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By Jeff Berardelli
For the past year, some of the most up-to-date computer models from the world's top climate modeling groups have been "running hot" – projecting that global warming may be even more extreme than earlier thought. Data from some of the model runs has been confounding scientists because it challenges decades of consistent projections.
International Effort to Evaluate Climate Models<p>For the past 25 years the international community has been evaluating and comparing the world's most sophisticated climate models produced by various teams at universities, research centers, and government agencies. The effort is organized by the World Climate Research Programme under the United Nations World Meteorological Organization.</p><p>Climate models are complicated computer programs composed of millions of lines of code that calculate the physical properties and interactions between the main climate forces like the atmosphere, oceans, and solar input. But models also go a lot further, incorporating other systems like ice sheets, forests, and the biosphere, to name a few. The models are then used to simulate the real-world climate system and project how certain changes, like added pollution or land-use changes, will alter the climate.</p><p>Every few years there is a new comprehensive international evaluation called the Coupled Model Intercomparison Project (CMIP). In the sixth such effort, known as CMIP6 and now under way, experts are reviewing about 100 models.</p><p>Information gleaned from this effort will act as a scientific foundation for the U.N.'s Intergovernmental Panel on Climate Change (IPCC) next major assessment report, scheduled for release in 2021. The goal of the report – the sixth in 30 years – is to inform the international community about how much the climate has changed, and, importantly, how much change can be expected in coming decades.</p>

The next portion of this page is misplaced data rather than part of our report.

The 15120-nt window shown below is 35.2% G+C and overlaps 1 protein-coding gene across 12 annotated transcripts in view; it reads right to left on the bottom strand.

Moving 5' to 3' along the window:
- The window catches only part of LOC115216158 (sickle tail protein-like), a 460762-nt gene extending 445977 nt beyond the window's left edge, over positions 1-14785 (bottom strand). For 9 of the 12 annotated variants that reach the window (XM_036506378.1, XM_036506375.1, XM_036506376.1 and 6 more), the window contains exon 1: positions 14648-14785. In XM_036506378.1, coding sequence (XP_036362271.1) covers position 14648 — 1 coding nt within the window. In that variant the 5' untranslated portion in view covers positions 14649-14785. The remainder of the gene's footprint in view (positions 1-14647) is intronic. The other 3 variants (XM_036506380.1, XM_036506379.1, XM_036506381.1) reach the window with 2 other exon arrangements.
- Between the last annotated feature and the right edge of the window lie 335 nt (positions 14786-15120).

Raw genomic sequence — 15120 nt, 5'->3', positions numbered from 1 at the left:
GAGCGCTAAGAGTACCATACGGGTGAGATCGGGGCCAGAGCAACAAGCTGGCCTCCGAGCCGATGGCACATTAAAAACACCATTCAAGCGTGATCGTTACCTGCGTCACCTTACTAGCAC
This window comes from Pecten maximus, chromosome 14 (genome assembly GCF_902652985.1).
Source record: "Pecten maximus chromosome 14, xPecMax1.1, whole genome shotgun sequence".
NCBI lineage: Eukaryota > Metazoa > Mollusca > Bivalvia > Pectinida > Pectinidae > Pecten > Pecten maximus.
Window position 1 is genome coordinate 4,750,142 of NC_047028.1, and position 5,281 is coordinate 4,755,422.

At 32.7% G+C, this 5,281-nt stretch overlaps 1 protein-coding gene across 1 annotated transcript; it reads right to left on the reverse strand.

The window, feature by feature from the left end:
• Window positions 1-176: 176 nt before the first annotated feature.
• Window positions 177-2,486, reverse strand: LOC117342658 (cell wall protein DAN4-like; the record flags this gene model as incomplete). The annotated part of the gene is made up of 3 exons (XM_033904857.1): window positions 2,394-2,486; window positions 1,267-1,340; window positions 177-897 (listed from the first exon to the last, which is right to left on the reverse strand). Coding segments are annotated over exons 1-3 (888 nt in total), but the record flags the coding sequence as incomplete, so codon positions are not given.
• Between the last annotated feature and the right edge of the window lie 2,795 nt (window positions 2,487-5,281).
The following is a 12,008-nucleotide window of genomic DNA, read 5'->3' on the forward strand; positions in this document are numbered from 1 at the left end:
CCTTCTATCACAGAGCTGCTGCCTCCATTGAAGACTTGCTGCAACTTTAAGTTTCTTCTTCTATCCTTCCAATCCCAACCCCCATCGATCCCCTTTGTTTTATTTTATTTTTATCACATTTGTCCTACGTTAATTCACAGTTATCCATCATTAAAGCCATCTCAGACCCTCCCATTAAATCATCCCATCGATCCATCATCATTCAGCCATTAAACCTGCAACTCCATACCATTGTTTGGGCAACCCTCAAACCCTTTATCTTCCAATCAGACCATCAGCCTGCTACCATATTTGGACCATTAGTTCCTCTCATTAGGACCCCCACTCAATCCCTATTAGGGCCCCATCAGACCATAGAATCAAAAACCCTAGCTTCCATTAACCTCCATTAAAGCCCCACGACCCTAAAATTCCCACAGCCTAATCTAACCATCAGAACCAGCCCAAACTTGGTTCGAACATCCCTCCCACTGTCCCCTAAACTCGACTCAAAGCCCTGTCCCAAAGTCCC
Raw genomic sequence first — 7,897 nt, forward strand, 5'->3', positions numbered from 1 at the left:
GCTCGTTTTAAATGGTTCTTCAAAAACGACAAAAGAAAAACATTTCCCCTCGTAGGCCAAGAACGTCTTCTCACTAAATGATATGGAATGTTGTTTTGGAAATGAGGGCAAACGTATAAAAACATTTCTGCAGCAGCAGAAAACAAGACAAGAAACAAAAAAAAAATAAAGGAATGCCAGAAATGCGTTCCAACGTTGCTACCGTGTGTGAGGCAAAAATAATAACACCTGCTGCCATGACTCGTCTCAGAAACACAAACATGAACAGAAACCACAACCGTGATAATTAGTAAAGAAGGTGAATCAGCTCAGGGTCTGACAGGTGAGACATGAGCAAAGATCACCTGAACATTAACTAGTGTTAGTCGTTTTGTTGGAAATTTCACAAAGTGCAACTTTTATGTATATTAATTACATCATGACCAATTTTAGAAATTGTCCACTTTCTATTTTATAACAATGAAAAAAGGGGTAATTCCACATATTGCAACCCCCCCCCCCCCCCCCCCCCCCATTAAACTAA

A Conundrum Emerges<p>Over the past year, the CMIP6 collection of models being reviewed threw researchers an unexpected curveball: a significant number of the climate model runs showed substantially more global warming than previous model versions had projected. If accurate, the international climate goals would be nearly impossible to achieve, and there would be significantly more extreme impacts worldwide.</p><p>A foundational experiment in every report addresses "sensitivity": If you double levels of carbon dioxide (CO2) that were in the air before the Industrial Revolution, how much warming do the models show? This doubling is not expected for a few more decades, but it is a quick way to communicate the critical role of greenhouse gases in changing the climate.</p><p>The amount of CO2 in the atmosphere has increased by 35% since the 1800s because of the burning of fossil fuels. As a result, global temperatures have already increased by more than 2 degrees Fahrenheit.</p><p>In the first IPCC assessment report, published in 1990, the answer to that question about the impact of doubling carbon dioxide gave a fairly wide range of results – between 2.7-8 degrees F of global warming. Since then, four more assessments issued six to seven years apart reached nearly the exact same conclusion on sensitivity.</p><p>But that sensitivity may, for the first time, change significantly in next year's assessment. Why? Because starting last year, numerous models in the CMIP6 collection displayed even bigger spikes in temperature upon doubling of CO2 concentrations. We're in serious trouble if the climate sensitivity falls in the mid or upper range of the previous assessments. But if the new, higher estimates are correct, the impacts on civilization would be catastrophic.</p>
In the above CarbonBrief interactive visualization, the bars offer a comparison in the range of sensitivity in the CMIP5 models (gray) and CMIP6 models (blue).